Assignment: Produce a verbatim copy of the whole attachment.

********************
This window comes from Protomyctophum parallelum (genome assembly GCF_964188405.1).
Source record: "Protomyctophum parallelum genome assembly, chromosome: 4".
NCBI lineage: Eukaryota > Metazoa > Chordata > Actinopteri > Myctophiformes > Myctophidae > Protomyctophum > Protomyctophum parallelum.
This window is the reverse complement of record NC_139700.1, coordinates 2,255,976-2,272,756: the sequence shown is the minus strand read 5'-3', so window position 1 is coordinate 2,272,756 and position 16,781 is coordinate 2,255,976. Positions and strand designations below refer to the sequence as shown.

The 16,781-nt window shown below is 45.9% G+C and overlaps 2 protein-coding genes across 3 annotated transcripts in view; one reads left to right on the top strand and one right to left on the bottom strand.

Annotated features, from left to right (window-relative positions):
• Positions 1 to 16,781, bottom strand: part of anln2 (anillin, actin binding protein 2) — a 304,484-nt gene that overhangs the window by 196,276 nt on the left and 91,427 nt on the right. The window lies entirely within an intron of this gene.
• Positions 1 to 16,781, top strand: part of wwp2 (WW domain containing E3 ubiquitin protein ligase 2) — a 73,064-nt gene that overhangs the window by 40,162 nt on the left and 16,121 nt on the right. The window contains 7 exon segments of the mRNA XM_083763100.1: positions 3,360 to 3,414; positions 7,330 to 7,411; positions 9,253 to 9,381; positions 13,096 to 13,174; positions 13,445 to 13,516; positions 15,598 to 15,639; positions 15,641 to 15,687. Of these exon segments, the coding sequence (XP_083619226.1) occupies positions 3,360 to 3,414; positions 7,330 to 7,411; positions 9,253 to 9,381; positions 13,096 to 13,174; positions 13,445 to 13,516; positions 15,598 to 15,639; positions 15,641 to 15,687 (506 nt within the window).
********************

This window comes from Protomyctophum parallelum (genome assembly GCF_964188405.1).
Source record: "Protomyctophum parallelum genome assembly, chromosome: 4".
NCBI lineage: Eukaryota > Metazoa > Chordata > Actinopteri > Myctophiformes > Myctophidae > Protomyctophum > Protomyctophum parallelum.
This window is the reverse complement of record NC_139700.1, coordinates 2,255,976-2,272,756: the sequence shown is the minus strand read 5'-3', so window position 1 is coordinate 2,272,756 and position 16,781 is coordinate 2,255,976. Positions and strand designations below refer to the sequence as shown.

The 16,781-nt window shown below is 45.9% G+C and overlaps 2 protein-coding genes across 3 annotated transcripts in view; one reads left to right on the top strand and one right to left on the bottom strand.

Annotated features, from left to right (window-relative positions):
• Positions 1 to 16,781, bottom strand: part of anln2 (anillin, actin binding protein 2) — a 304,484-nt gene that overhangs the window by 196,276 nt on the left and 91,427 nt on the right. The window lies entirely within an intron of this gene.
• Positions 1 to 16,781, top strand: part of wwp2 (WW domain containing E3 ubiquitin protein ligase 2) — a 73,064-nt gene that overhangs the window by 40,162 nt on the left and 16,121 nt on the right. The window contains 7 exon segments of the mRNA XM_083763100.1: positions 3,360 to 3,414; positions 7,330 to 7,411; positions 9,253 to 9,381; positions 13,096 to 13,174; positions 13,445 to 13,516; positions 15,598 to 15,639; positions 15,641 to 15,687. Of these exon segments, the coding sequence (XP_083619226.1) occupies positions 3,360 to 3,414; positions 7,330 to 7,411; positions 9,253 to 9,381; positions 13,096 to 13,174; positions 13,445 to 13,516; positions 15,598 to 15,639; positions 15,641 to 15,687 (506 nt within the window).